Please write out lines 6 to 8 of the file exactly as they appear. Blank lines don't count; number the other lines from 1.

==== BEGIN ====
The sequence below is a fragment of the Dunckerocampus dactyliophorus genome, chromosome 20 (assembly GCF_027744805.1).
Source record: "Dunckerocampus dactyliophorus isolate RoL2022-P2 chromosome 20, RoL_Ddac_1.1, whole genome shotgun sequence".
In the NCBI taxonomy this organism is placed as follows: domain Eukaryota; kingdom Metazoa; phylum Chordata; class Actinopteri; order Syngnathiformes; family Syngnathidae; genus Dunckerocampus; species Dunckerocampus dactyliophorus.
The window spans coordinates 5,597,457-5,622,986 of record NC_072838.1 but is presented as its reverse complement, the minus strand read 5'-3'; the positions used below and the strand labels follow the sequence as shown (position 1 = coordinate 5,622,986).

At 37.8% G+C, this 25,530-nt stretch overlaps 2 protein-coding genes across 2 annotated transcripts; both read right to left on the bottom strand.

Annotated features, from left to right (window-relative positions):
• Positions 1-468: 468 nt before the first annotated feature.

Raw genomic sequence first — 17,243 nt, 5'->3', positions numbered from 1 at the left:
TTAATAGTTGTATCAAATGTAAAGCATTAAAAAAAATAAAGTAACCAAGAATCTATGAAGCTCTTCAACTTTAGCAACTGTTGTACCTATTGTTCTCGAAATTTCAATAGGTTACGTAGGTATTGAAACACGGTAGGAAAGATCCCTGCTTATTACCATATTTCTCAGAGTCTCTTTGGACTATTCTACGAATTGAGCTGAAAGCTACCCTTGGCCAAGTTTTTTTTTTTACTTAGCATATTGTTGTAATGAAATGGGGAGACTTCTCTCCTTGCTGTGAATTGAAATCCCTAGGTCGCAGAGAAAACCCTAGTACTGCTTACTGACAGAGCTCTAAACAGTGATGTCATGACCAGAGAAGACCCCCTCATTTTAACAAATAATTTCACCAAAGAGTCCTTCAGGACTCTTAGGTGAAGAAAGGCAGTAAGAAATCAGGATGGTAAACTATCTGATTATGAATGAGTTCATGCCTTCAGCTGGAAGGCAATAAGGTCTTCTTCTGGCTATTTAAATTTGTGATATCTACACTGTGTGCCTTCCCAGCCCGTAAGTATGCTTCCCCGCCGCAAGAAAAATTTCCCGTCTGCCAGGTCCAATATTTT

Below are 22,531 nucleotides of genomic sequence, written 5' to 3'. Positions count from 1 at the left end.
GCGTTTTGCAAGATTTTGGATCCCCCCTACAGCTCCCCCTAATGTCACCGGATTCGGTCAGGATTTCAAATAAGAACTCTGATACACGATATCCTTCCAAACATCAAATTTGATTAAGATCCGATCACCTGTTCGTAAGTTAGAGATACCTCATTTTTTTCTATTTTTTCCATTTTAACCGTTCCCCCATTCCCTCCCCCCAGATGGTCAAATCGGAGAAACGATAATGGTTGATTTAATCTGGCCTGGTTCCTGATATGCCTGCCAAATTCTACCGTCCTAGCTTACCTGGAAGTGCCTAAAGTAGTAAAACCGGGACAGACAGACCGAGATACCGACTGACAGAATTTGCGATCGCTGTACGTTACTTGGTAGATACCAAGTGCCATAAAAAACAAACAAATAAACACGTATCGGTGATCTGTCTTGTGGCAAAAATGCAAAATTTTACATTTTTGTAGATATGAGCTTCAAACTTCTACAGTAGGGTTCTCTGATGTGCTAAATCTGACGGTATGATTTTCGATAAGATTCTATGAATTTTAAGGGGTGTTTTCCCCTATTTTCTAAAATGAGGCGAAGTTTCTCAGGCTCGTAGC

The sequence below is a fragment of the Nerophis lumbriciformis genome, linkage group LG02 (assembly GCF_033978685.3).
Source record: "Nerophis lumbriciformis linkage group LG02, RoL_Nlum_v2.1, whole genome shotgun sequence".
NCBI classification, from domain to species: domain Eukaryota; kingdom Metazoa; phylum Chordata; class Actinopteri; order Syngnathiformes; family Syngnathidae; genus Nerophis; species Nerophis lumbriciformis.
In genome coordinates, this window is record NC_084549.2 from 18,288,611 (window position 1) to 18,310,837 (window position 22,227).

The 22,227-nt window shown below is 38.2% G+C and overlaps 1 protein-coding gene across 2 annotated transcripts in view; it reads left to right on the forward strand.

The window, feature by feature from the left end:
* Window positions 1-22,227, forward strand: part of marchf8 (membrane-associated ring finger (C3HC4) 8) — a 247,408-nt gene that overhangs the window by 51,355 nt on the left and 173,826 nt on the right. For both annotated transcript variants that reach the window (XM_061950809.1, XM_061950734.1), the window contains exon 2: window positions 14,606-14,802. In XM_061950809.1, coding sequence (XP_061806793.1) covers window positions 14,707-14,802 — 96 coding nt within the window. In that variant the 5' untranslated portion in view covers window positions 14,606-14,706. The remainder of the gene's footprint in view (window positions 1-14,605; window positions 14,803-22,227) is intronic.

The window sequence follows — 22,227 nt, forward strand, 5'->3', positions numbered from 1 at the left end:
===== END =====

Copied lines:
Annotated features, from left to right (window-relative positions):
• Positions 1-468: 468 nt before the first annotated feature.

Raw genomic sequence first — 17,243 nt, 5'->3', positions numbered from 1 at the left: